MERS outbreak in Republic of Korea is wakeup call for highly mobile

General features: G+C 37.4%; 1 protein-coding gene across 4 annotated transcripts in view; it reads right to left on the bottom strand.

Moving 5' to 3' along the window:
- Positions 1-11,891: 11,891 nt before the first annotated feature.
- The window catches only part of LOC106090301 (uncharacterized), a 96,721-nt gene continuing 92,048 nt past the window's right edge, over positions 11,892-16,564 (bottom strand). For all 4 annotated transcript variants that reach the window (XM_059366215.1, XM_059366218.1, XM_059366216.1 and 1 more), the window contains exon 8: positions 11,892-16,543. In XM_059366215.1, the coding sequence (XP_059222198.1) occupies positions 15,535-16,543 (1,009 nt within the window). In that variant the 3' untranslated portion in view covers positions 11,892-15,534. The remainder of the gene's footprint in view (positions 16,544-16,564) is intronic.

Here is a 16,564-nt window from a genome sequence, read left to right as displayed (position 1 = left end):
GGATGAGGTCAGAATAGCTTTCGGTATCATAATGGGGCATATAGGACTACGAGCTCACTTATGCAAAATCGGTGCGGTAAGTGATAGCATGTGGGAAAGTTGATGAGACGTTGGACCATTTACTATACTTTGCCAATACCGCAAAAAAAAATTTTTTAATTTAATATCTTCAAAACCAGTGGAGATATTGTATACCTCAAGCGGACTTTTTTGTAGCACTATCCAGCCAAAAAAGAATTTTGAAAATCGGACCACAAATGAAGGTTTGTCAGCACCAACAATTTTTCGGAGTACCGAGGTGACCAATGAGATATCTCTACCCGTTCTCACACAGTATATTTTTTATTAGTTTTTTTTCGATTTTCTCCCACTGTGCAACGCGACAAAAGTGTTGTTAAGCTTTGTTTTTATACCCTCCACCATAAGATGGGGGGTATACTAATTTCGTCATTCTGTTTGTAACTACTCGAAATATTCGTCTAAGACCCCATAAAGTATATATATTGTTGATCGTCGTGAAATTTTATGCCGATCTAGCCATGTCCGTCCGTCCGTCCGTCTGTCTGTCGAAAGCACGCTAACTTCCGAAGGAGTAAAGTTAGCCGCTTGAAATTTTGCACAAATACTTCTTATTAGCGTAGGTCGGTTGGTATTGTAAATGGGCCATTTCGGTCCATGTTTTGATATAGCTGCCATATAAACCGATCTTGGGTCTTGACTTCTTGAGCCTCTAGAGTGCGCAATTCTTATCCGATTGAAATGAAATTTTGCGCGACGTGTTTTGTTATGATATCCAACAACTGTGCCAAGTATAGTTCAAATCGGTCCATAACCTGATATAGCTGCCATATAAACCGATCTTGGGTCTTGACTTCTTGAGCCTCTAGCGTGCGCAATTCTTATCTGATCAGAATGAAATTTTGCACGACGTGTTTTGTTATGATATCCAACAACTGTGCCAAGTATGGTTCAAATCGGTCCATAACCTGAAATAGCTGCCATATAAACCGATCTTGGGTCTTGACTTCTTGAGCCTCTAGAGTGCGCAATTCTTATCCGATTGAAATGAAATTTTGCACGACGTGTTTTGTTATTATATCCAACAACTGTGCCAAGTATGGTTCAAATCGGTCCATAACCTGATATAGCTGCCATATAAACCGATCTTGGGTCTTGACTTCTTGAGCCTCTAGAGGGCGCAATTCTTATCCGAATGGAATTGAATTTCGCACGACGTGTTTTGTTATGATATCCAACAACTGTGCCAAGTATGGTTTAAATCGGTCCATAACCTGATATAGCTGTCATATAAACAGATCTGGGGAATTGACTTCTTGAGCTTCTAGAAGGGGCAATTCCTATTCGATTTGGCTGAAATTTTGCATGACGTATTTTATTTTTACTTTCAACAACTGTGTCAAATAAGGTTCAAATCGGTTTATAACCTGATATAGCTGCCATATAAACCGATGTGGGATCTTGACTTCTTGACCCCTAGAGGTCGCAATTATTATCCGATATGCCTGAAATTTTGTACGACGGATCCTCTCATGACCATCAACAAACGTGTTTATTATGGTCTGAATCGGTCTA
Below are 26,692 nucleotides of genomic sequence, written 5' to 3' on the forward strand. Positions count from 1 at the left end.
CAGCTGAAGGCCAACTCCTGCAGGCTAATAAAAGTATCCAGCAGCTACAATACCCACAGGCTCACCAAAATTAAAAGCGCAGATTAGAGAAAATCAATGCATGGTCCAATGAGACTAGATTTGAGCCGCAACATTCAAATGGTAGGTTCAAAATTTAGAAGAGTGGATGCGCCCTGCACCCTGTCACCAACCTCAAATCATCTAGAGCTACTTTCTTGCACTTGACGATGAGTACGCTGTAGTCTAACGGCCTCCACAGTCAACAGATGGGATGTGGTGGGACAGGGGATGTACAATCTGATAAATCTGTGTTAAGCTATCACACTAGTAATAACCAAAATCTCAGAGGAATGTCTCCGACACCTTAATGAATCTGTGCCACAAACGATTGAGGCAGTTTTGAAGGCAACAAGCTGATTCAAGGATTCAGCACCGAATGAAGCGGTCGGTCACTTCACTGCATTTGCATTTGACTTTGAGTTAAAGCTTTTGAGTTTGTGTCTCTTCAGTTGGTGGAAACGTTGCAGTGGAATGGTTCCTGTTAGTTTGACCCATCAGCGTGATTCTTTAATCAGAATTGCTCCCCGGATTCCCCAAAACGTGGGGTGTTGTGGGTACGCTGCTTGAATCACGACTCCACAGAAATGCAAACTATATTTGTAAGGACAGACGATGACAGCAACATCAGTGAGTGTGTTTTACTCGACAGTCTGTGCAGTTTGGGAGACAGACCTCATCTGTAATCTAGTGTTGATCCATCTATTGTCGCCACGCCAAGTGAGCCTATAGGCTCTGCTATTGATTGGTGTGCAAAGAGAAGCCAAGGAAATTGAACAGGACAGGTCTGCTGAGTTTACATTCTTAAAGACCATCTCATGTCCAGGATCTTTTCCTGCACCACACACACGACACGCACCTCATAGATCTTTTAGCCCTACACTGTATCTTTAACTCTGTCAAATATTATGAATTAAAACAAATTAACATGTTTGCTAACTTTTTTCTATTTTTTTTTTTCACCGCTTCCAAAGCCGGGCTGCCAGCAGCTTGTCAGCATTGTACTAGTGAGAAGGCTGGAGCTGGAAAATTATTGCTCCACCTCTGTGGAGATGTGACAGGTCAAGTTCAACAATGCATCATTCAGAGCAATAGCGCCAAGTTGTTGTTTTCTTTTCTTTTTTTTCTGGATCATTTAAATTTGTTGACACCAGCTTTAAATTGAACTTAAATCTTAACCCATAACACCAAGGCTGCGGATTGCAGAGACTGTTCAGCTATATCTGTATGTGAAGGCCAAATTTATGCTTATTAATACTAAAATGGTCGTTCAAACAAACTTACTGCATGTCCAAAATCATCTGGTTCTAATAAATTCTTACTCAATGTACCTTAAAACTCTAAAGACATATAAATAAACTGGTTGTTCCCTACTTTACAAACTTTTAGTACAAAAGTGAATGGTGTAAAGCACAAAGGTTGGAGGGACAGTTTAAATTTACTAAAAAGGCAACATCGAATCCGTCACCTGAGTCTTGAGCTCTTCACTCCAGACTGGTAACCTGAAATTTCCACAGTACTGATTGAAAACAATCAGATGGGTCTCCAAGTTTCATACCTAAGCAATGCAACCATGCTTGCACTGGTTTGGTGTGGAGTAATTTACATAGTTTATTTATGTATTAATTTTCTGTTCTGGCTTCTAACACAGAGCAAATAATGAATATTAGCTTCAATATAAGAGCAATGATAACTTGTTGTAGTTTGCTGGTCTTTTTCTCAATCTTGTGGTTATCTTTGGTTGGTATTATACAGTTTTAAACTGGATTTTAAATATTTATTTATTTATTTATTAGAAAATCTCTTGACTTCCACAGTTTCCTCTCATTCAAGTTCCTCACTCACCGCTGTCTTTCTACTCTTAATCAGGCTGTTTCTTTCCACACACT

The Emergency Committee, convened by the WHO Director-General under the International Health Regulations regarding Middle East respiratory syndrome coronavirus (MERS-CoV) in regards to the outbreak in the Republic of Korea also recommended against the application of any travel or trade restrictions and considers screening at points of entry to be unnecessary at this time.WHO did recommend “raising awareness about MERS and its symptoms among those travelling to and from affected areas” as “good public health practice.”At a press conference in Geneva following the meeting of the Emergency Committee, WHO Assistant Director-General, Dr. Keiji Fukuda, who took part in a joint WHO/Republic of Korea joint mission to look into the MERS outbreak described the current situation as “the largest outbreak that has occurred outside of the Middle East,” and as of today, there have been 162 cases of infections in the country, where 19 deaths have been officially reported.Dr. Fukuda also said more than 6,500 people in the Republic of Korea are being monitored, and to date, 10,000 people have been monitored, which, he noted, are “quite high numbers” that had raised anxiety levels internationally.He provided a briefing on the “major pieces of information” the Committee heard such as about the virus itself, current risk factors and status of transmissions.“On the bases of this information and extensive discussion, the Emergency Committee unanimously agreed that the current situation was of concern but that it did not constitute a public health emergency of international concern,” Dr. Fukuda said. “This was transmitted to the Director General [Dr. Margaret Chan] and she has agreed with their guidance.”The Committee, however, “expressed its assessment that this outbreak is a wakeup call and that in a highly mobile world, all countries should always be prepared for the unanticipated possibility of outbreaks of this, and other serious infectious diseases.”The Committee noted that there are still many gaps in knowledge regarding the transmission of this virus between people, including the potential role of environmental contamination, poor ventilation and other factors, and indicated that continued research in these areas was critical.According to WHO, MERS is a viral respiratory disease caused by a novel coronavirus (MERS-CoV) that was first identified in Saudi Arabia in 2012.Typical MERS symptoms include fever, cough and shortness of breath. Pneumonia is common, but not always present. Gastrointestinal symptoms, including diarrhoea, have also been reported. Approximately 36 per cent of reported patients with MERS have died. Globally, since September 2012, WHO has been notified of 1,321 laboratory-confirmed cases of infection with MERS-CoV, including at least 466 related deaths.

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